Hiking the Linville Gorge Area

Overview

Averaging 1,400 ft deep, the Linville Gorge was carved by the Linville River on its way down the Blue Ridge Escarpment from the High Country. One of the deepest gorges in the East, it also represents a great opportunity for outdoor recreation, boasting many miles of trails.

View Across Linville Gorge
View across Linville Gorge from the upper section of the Pinch-In Trail.

The Linville River begins its course high on Grandfather Mountain, upstream from the main gorge area, before winding across the High Country plateau, and then pouring over Linville Falls for a dramatic start to its rough run down the gorge section.

The Gorge is rugged terrain. After descending about 1800 feet, the river finally runs past Shortoff Mountain and into Lake James for a quiet end to its dramatic journey out of the mountains.

Many trails are within the Linville Gorge Wildeness Area, which lies on either side of the Linville River, encompassing the river bottoms and steep slopes, cliffs, and up to the mountaintops on either side. Other trails are just outside the Wilderness boundaries on surrounding National Forest land.

View of the Linville Gorge, looking north from Shortoff Mountain
View of the Linville Gorge, looking north from Shortoff Mountain

Hiking Trails

Hiking trails in the Gorge generally start along one of two long, gravel forest service roads on either rim. Hikes into the gorge tend to climb or descend this distance and those within the gorge have to contend with crossings of the river itself, making most hiking in the area strenuous. However, several easier hikes lie along the rim and afford spectacular views of the river far below.

See the Linville Gorge Trail page for the full listing.

Linville Falls sits at the head of the gorge on National Park lands associated with the Blue Ridge Parkway, so it has its own separate trailhead listing.

View from the summit of Table Rock, on the edge of Linville Gorge
View from the summit of Table Rock, on the edge of Linville Gorge

A Unique Environment

Dead Burnt Pines on the Pinch-In Trail
The blackend trunks of pines, like spent matchsticks stuck in the adjacent drainage, remind hikers of the fires that created most of the views along this trail.

Within its nearly 12,000 acres of hardwood and pine forests, you'll find an array of wildlife and forest types not uncommon to the middle elevations of the Appalachian mountains in the gorge. However, fire has played a greater role in the forest community here recently, with much of the gorge having burned intensely within the last 10-15 years, and it is very noticeable.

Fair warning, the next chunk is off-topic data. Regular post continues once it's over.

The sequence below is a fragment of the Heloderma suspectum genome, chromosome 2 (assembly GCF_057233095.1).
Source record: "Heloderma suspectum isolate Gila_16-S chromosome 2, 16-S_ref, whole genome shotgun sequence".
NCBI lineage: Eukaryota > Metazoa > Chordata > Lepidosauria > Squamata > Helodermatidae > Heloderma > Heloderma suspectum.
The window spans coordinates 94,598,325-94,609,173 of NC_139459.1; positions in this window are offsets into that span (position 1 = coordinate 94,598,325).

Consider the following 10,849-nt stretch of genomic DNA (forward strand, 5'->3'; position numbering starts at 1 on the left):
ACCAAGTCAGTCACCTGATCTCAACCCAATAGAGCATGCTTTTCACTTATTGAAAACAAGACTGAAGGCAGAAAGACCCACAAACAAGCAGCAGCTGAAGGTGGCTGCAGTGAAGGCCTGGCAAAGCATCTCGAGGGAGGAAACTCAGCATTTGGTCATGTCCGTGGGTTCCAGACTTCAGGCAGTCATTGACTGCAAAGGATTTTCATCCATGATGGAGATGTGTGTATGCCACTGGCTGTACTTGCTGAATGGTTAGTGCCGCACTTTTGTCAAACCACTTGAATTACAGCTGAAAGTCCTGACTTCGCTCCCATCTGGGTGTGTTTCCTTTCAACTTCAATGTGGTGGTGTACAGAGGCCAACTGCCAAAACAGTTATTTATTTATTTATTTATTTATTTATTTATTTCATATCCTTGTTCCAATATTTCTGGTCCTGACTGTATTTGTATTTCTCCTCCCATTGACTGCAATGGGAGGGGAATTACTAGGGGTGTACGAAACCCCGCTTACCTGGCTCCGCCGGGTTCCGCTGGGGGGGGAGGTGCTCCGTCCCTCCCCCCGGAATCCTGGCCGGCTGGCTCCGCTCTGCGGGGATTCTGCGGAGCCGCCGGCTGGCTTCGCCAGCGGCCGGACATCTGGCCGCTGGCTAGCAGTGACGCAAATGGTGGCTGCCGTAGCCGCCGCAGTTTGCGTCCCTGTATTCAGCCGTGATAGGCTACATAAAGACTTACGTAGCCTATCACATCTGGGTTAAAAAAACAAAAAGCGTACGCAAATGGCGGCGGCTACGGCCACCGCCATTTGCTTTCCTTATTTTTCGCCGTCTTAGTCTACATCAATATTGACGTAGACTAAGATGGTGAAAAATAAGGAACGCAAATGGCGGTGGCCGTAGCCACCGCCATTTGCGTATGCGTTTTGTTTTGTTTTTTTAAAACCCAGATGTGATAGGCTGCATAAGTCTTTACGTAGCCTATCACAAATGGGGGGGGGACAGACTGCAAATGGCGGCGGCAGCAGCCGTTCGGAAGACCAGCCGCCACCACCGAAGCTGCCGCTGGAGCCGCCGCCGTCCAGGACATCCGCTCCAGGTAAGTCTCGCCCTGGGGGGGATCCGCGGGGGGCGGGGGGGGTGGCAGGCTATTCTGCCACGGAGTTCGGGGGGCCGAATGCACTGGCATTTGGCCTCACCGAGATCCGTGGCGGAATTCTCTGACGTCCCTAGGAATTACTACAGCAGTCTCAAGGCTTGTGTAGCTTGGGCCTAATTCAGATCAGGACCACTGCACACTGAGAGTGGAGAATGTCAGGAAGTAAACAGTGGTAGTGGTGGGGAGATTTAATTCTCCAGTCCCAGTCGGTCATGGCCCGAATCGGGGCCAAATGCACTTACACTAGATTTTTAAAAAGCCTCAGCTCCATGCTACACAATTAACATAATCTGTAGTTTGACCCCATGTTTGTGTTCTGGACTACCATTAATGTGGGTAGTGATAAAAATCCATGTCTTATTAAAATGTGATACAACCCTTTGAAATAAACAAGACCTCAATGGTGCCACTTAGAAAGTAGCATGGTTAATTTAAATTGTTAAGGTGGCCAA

Before that time, fires were generally suppressed for the previous half-century. Much of the Linville Gorge area has what is known as a fire-adapted forest, which historically saw a low-intensity fire once every decade or so. But suppressing wildfires allowed pines and other forest trees to grow more densely than they would with periodic wildfire, making the recent fires worse once they got started.

In addition to the fires, dense growth of pines allowed vast areas of them to be quickly overtaken by native Southern Pine Beetles once a round of them got started in the late 90's. This led to the death of many pine trees that went up in flames once the fires started soon thereafter.

Adding insult to injury, the Hemlock Woolly Adelgid infestation which started around 2007 has wiped out most of the mature hemlock in the areas that didn't burn.

The recent burns and insect infestations have cleared large areas of the forest, allowing fire-dependent and early successional species - wildflowers such as asters and trees such as Pitch and Table Mountain Pines - to begin a new cycle of growth. But in addition to opening up the views, return of wildfire should result in a healthier forest in the future, especially if low-intensity fires are periodically allowed to burn in the years to come.

Outside the fire-affected pine forests, rich cove and other more typical mixed hardwood forests thrive in areas along the Linville River and in side coves where other streams join the river and are less prone to fire. Beautiful stands of uncommon Carolina Hemlock fight off adelgids on the gorge rim. White Pine, American Beech, and various kinds of Oak tower over the river and its rapids. And some of the highest summits support heath balds and nearly bare rock outcrops with low shrub communities, to round out an incredibly diverse living landscape within and near the gorge.

View North from the Linville Gorge
View north up the Linville River, from a nice campsite just north of the Pinch-In and Linville River trail junction.

Places to Stay

Camping

There are no developed campgrounds in Linville Gorge itself, since it is a wilderness area.

Backcountry camping in Linville Gorge is allowed as in most National Forest areas, except that permits are required for weekends and holidays between March 1 and October 31. You can pick up a permit at the Grandfather district ranger office in Marion, or at the Information Cabin on Kistler Memorial "Highway" (a rough gravel road on the northeast side of the gorge).

Developed camping is available nearby at the Linville Falls campground on the Blue Ridge Parkway, and there are many private campgrounds within a short drive.

Lodging

Lodging is available in the nearby towns of Morganton and Marion, with vacation rentals aplenty in the nearby High Country villages such as Spruce Pine, Little Switzerland, Linville Falls, and Newland.

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